BACKGROUND: Cow's milk proteins are amongst the most common causes of food allergy in infants, and caseins are probably the main allergens. The existence of a high degree of cross-reactivity between milk caseins from different animals has been reported. We describe a 2-year-old boy who experienced allergic reactions after eating and touching sheep's cheese, but who tolerated cow's milk and cow's milk dairy products. He had never ingested milk or milk derivatives from sheep or goat. methods: Skin prick tests were carried out using whey fractions of cow's milk, whole milk and casein from goat, sheep and cow. We also performed skin prick tests with enzymes used in cheese production. Prick-by-prick tests with cheese made from cow, sheep and goat and their corresponding whole milk were also performed. Total serum IgE and specific IgE to cow's milk proteins, whole cow's milk and sheep's milk were determined. Specific IgE against casein and whole milk from the three different species were determined by ELISA. Inhibition of IgE binding to bovine casein was tested for casein and whole milk from all three species. The proteins of three types of casein and whole milk from cow, sheep and goat were separated by SDS-PAGE and were incubated with the patient's serum. RESULTS: skin tests were positive to sheep's milk and goat and sheep casein and were negative to all cow's milk proteins and whole cow's and goat's milk. Prick-by-prick tests were positive to goat's and sheep's cheese and were negative to cow's cheese. In ELISA-inhibition, sheep's milk and goat and sheep casein were able to inhibit > 50 % of specific IgE binding to sheep casein. The results of immunoblotting showed that the patient's circulating IgEs recognized only one band in the lanes corresponding to sheep and goat casein. CONCLUSIONS: We report a patient with allergy to sheep's and goat's milk proteins but not to cow's milk proteins. sheep casein was probably the main allergen causing sensitization in this patient. The results suggest that sheep casein shows a high degree of cross-reactivity with goat casein but not with cow casein. Our patient presented allergic symptoms caused by sheep and goat milk and cheese proteins. However, he was able to tolerate cow's milk and cow's milk dairy products without any ill effects.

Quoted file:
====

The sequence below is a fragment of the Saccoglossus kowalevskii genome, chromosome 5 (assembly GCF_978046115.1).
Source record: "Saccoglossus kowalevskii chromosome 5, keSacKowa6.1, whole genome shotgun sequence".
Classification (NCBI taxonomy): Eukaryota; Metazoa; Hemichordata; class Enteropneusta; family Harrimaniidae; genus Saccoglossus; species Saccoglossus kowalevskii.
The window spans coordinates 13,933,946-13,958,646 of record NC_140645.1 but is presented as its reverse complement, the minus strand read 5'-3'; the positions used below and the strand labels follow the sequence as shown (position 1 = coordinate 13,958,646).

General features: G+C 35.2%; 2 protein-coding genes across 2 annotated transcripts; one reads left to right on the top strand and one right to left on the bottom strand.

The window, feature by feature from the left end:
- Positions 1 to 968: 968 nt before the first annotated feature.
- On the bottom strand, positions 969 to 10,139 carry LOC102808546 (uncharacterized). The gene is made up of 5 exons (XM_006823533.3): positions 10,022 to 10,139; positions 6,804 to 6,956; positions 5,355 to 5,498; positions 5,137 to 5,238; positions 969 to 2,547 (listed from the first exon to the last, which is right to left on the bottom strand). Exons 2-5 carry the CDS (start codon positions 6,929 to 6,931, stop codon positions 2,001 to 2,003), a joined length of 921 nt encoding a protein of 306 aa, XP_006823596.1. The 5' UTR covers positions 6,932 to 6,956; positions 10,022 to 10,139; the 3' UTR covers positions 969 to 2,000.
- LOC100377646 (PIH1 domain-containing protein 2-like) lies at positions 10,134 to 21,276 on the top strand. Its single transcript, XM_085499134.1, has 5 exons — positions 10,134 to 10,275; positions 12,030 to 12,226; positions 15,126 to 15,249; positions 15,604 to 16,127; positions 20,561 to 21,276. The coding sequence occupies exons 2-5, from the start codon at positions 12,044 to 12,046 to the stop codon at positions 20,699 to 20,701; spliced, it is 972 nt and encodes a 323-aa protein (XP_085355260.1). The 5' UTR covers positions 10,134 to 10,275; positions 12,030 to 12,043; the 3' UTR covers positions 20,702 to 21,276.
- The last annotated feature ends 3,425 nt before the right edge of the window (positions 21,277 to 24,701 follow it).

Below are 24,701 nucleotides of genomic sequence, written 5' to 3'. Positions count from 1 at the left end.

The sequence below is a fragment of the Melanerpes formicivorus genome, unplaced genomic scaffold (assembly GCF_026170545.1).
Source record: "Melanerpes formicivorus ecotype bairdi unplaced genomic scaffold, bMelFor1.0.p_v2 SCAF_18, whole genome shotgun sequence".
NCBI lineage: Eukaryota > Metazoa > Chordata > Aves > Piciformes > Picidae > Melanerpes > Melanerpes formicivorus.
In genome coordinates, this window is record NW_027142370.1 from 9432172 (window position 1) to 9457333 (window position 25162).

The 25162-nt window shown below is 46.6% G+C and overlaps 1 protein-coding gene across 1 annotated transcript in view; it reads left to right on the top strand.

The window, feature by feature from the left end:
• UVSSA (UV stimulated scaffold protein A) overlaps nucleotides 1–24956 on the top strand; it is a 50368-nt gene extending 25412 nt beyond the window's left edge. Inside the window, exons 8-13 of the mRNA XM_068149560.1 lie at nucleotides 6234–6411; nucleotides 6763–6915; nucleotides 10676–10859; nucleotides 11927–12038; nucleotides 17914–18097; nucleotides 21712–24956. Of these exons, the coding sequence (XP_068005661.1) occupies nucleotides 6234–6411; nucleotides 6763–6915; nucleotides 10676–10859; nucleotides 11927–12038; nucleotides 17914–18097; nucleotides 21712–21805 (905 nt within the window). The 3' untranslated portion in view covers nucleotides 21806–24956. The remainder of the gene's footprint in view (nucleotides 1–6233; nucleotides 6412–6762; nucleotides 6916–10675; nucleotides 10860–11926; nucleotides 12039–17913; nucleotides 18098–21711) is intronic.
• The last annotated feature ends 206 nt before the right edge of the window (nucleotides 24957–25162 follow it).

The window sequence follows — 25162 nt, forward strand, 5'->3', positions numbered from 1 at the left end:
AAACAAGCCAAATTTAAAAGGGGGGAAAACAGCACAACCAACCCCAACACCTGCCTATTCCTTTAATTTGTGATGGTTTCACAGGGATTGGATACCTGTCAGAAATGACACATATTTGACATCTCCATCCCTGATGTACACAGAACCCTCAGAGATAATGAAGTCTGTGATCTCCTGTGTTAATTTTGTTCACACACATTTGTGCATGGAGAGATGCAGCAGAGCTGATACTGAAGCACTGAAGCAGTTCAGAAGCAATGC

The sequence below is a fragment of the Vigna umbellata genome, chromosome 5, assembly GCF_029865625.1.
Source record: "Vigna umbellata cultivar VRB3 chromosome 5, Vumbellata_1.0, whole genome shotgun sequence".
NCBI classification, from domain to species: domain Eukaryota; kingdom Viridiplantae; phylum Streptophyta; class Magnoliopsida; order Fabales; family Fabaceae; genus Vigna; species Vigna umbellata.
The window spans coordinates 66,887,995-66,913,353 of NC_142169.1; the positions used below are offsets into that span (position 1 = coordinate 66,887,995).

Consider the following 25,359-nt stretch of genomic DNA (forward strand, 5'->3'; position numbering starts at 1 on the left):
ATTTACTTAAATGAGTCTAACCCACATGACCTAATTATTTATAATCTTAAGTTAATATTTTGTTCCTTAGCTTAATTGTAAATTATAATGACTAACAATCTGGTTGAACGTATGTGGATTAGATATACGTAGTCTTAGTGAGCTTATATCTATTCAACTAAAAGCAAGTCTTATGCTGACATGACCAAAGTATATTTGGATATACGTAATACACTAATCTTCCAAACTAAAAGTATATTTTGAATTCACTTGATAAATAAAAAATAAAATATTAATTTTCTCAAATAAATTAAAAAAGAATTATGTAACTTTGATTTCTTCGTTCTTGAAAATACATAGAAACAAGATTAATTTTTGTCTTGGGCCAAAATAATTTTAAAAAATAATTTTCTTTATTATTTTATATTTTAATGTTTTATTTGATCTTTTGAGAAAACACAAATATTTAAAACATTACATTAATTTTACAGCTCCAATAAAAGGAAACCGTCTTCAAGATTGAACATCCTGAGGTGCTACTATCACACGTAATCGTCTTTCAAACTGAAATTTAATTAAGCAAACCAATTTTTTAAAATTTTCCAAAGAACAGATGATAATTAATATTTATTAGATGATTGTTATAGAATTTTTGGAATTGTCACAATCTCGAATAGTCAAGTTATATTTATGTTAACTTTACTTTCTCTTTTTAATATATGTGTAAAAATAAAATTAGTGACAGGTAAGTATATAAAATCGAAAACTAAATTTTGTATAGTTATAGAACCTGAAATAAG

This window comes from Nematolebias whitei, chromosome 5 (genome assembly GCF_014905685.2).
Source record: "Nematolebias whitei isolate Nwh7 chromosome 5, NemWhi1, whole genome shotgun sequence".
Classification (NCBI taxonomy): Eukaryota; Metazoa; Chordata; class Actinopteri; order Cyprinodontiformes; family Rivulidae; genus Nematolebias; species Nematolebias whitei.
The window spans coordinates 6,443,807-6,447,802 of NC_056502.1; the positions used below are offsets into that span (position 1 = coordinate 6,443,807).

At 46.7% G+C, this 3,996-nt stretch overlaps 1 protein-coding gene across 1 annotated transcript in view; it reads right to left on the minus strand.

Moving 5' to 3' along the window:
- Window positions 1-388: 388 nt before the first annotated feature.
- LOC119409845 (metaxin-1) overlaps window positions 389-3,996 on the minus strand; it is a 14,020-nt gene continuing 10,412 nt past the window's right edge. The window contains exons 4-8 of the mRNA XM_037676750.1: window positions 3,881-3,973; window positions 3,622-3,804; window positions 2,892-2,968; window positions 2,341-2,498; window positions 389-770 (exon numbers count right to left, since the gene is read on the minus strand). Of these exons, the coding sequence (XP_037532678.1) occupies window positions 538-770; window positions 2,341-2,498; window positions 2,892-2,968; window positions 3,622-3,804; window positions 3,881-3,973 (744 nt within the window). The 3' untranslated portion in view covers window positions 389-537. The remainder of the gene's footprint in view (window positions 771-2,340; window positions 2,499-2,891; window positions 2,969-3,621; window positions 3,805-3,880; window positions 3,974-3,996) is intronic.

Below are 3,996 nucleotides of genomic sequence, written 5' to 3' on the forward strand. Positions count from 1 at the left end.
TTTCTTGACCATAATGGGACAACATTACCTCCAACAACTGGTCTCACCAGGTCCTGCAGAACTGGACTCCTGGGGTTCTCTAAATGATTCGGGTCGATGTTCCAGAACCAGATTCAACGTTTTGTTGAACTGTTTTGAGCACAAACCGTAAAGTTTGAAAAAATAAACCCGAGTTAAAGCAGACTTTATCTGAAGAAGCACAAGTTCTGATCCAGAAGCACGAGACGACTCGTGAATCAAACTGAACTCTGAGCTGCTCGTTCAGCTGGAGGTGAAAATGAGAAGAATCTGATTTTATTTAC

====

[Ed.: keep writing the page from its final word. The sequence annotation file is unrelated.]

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keywords = animal